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Longtime jeweler will revive Brandywine space

Bobby Simmons, right, with longtime Simmons Jewelers employees Nadia, left, and Jessica, will be opening a the new Tiffany Deli in the former location of Brandywine's Deli in Winter Park.

Bobby Simmons, right, with longtime Simmons Jewelers employees Nadia, left, and Jessica, will be opening a the new Tiffany Deli in the former location of Brandywine's Deli in Winter Park.

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If you hear someone talk about how difficult something is to write, suggest they either write about something they are passionate about or find someone who is passionate about something and then write about them. Such pieces tend to write themselves. You’re more recorder than writer as passion flows easily, the story nearly writing itself.

That is the case here: a much beLUVed local business announces it will shutter its doors and members of a community jump to action. Some go online, seeking to pay tribute or even save it. Others took a more direct action.

Brandywine’s Deli was a part of Winter Park and Park Avenue for four decades. Such sentimental attachment by residents is understandable. From the community that saved Casa Feliz, I would expect no less. While Brandywine’s is now gone, what will replace it may be an even greater testament to this community, all who LUV it, and the amazing resource Winter Park has in such tremendous supply: citizens who take action.

Bobby Simmons is a jeweler from a jewelry family (Simmons Jewelers). He has no previous restaurant experience, but notes he has LUVed eating at Brandywine’s since he was a kid, claiming its Reuben sandwich as his favorite. I spoke to Bobby last week about his new foray into owning a restaurant, the new incarnation of that beLUVed eatery to be called the Tiffany Deli.

As we talk it becomes obvious, but I ask the question, is he excited about this? “Very, very excited,” Bobby says. “I didn’t do this for fame or glory, and I didn’t do it for profit. I did it because I think some of these older places on the Avenue need to stay instead of getting pushed away, having big chains come in and push everybody out. I don’t care if it ever makes a dime.” While many ask if prices will go up, he says they will be inline with what they were.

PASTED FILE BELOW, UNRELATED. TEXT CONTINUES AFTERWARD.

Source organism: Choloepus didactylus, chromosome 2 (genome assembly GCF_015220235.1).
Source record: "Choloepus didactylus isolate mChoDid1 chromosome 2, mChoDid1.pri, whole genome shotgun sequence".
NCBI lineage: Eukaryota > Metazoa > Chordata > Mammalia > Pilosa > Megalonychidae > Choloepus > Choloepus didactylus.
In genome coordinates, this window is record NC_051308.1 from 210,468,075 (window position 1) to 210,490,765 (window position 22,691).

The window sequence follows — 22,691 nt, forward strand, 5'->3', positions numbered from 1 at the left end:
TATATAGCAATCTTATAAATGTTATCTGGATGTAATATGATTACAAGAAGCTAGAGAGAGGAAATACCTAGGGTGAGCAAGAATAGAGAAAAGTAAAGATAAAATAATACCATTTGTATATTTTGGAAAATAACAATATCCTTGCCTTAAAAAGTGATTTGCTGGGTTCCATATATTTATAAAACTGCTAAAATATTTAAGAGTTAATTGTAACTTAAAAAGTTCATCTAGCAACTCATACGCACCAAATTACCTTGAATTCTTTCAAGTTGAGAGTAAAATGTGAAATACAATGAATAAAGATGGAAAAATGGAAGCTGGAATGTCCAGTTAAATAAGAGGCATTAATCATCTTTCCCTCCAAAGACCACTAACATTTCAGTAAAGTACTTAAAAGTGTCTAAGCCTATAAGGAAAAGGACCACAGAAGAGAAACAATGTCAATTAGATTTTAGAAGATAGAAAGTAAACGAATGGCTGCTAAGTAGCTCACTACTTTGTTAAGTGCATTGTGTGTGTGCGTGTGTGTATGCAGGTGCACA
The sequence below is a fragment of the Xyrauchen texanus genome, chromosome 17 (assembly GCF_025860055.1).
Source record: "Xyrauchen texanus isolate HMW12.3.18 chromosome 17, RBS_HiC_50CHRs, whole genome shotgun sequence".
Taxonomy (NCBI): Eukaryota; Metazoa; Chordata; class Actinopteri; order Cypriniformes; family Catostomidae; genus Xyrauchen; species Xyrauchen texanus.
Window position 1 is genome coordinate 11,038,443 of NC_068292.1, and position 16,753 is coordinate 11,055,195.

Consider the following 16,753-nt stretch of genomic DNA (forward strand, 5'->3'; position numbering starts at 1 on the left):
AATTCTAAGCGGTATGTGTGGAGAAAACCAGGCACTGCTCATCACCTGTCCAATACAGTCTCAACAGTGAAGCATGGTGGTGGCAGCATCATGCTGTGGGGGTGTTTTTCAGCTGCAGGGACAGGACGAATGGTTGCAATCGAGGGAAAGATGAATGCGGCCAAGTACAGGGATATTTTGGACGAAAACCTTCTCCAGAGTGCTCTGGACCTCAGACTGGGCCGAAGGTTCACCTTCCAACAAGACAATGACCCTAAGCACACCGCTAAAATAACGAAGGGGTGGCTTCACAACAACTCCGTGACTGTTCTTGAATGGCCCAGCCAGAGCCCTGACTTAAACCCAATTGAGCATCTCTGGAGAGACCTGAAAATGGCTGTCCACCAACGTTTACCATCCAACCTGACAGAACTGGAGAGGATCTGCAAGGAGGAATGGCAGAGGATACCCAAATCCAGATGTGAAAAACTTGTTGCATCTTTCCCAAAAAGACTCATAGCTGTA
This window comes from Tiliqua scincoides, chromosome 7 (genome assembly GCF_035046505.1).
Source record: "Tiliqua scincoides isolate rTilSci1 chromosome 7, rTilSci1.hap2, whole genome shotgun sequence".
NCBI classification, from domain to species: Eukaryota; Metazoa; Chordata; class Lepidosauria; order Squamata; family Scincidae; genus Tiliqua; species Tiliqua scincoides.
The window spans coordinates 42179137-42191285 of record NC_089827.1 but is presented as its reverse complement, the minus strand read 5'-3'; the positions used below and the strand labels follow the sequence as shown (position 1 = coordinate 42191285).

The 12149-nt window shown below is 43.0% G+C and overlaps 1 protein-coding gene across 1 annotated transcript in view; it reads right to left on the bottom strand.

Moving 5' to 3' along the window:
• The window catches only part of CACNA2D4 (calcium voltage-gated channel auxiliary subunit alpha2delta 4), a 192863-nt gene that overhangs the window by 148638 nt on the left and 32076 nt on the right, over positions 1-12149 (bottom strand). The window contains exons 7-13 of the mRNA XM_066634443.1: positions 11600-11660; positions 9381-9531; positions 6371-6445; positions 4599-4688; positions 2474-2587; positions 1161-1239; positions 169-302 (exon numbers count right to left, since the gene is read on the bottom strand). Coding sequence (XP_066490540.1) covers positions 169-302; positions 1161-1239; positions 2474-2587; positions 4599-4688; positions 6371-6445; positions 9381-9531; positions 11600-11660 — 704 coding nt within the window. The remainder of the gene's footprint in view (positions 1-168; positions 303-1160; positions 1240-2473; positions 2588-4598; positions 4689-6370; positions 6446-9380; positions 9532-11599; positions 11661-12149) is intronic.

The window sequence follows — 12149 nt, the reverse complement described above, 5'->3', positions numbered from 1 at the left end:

“Most people are going into business for the money,” he continues. “I make very good money here (at the jewelry store). That’s just going to be fun. If … somebody comes in (to Simmons) and they’re having a bad day, I’ll walk them down there and buy them lunch or dinner.” I joke that he could encounter an epidemic of people having bad days and he quickly responds, “That’s OK.”

He continued, “I’ve watched a hundred businesses — East India to that one (Brandywine’s), Yum Yum Shoppe … there were a lot of good ones, which went away. I just thought I’d step in on this one and try to save it.”

He found out about the closing as many others, reading it in paper. “I called about it. I went down there, and I talked to people about it, but there were so many people who wanted it. They more or less told me to go away.

“Then I called — or I tried to call — the landlord who owns the property and he was on a cruise. I talked to his best friend and he said there are a hundred people who want it, don’t even think about it, there are too many people in line in front of you.

“So I did forget about it. Then two or three weeks later I ran into the landlord, and we just started talking and 24 hours later, I’d signed the lease and it was mine.”

He originally sought to keep as much constant as he could, but found that not to be possible as many unexpected hurdles were encountered. Bobby, often seen driving around Park Avenue in the Smart Car wrapped in the Simmons Jewelers logo, notes that, “[Brandywine’s] was there about 40 years, and we’ve been here about 60, so we’ve got a hundred years combined.”

The interior, he says, will be close to what it was before, but he continued, “… remember the back corner, sort of a dark, dreary room? Everybody’s always called it the punishment room. If you’ve been bad you’ll have to eat your sandwich back there. We’re going to make this the nicest room, ultra nice.”

While he’s been unable to keep many aspects he’d wanted, some changes are eagerly embraced to meet many long-expressed customer requests, such as toasting bread for school kids from Saint Margaret Mary’s. The menu is not yet set in stone, but hot dishes will now likely be part of the offerings and the Tiffany Deli will be open for dinner.

Tiffany Deli, 505 N. Park Ave., will have a “re-grand opening” from 6-9 p.m., Friday, June 1. There will be free sparkling wine, appetizers and entertainment.

A grand opening date has been set for June 1. “We’re sure trying,” he insists, but then goes on to share that if all approvals have not been given, “The party is still going on. I’ll have a caterer out there serving food.”

I’ll see you there.

Clyde Moore operates local sites ILUVWinterPark.com, ILUVParkAve.com and LUVMyRate.com, and aims to help local businesses promote themselves for free and help save them money, having some fun along the way. Email him at iluvwinterpark@earthlink.net or write to ILuv Winter Park on Facebook or Twitter.